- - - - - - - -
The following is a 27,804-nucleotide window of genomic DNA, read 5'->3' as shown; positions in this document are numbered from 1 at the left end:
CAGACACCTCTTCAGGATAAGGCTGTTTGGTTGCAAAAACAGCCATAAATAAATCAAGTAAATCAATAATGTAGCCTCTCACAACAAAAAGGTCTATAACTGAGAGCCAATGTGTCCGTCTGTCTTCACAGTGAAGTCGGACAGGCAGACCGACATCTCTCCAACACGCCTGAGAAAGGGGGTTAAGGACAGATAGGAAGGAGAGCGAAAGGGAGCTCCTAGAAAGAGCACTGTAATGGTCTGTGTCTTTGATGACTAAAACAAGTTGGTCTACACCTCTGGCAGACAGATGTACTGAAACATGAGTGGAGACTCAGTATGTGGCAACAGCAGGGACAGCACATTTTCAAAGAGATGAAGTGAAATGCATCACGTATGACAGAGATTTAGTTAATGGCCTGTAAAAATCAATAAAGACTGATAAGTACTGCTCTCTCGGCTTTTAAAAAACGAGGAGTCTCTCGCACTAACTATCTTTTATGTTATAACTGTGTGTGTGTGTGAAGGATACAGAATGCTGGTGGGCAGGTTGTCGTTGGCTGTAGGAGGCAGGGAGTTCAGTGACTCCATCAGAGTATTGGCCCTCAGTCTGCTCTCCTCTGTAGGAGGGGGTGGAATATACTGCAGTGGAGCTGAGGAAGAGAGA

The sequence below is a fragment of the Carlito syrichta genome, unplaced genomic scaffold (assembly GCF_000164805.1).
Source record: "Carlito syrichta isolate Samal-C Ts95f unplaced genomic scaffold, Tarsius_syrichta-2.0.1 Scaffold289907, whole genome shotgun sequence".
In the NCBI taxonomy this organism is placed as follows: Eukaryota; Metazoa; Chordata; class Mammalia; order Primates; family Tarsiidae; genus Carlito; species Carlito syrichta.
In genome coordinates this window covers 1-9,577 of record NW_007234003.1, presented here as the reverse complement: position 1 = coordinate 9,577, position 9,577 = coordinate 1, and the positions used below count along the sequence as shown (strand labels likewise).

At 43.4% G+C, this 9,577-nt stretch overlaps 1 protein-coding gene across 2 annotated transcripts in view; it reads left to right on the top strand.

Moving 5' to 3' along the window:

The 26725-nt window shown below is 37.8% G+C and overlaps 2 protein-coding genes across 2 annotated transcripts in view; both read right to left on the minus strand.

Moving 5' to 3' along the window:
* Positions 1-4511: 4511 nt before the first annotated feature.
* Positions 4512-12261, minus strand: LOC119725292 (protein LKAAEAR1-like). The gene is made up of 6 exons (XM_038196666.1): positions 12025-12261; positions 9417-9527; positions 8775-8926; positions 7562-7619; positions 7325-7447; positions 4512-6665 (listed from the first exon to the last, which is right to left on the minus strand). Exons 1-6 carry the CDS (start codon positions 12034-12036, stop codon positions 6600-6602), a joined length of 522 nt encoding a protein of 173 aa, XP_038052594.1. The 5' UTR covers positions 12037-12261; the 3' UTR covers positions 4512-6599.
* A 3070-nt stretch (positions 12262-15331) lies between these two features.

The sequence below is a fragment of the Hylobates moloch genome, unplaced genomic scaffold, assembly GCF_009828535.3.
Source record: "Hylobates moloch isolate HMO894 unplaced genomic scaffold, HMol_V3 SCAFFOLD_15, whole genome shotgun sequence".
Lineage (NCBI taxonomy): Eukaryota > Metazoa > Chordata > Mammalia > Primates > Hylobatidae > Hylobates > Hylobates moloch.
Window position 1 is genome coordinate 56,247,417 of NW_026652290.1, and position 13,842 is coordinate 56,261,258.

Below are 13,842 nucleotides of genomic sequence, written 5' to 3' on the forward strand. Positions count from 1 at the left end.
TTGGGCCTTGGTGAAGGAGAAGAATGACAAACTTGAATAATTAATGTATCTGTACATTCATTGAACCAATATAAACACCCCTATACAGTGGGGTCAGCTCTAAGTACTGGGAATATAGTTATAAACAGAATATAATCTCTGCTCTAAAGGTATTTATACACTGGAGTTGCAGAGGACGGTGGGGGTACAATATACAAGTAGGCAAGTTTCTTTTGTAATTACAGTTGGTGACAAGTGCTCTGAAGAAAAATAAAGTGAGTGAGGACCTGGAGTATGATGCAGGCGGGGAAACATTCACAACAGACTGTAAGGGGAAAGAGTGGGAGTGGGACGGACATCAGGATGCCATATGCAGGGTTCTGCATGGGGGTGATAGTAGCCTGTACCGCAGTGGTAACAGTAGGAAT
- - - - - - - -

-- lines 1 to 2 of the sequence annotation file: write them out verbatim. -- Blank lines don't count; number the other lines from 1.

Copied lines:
The following is a 27,804-nucleotide window of genomic DNA, read 5'->3' as shown; positions in this document are numbered from 1 at the left end:
CAGACACCTCTTCAGGATAAGGCTGTTTGGTTGCAAAAACAGCCATAAATAAATCAAGTAAATCAATAATGTAGCCTCTCACAACAAAAAGGTCTATAACTGAGAGCCAATGTGTCCGTCTGTCTTCACAGTGAAGTCGGACAGGCAGACCGACATCTCTCCAACACGCCTGAGAAAGGGGGTTAAGGACAGATAGGAAGGAGAGCGAAAGGGAGCTCCTAGAAAGAGCACTGTAATGGTCTGTGTCTTTGATGACTAAAACAAGTTGGTCTACACCTCTGGCAGACAGATGTACTGAAACATGAGTGGAGACTCAGTATGTGGCAACAGCAGGGACAGCACATTTTCAAAGAGATGAAGTGAAATGCATCACGTATGACAGAGATTTAGTTAATGGCCTGTAAAAATCAATAAAGACTGATAAGTACTGCTCTCTCGGCTTTTAAAAAACGAGGAGTCTCTCGCACTAACTATCTTTTATGTTATAACTGTGTGTGTGTGTGAAGGATACAGAATGCTGGTGGGCAGGTTGTCGTTGGCTGTAGGAGGCAGGGAGTTCAGTGACTCCATCAGAGTATTGGCCCTCAGTCTGCTCTCCTCTGTAGGAGGGGGTGGAATATACTGCAGTGGAGCTGAGGAAGAGAGA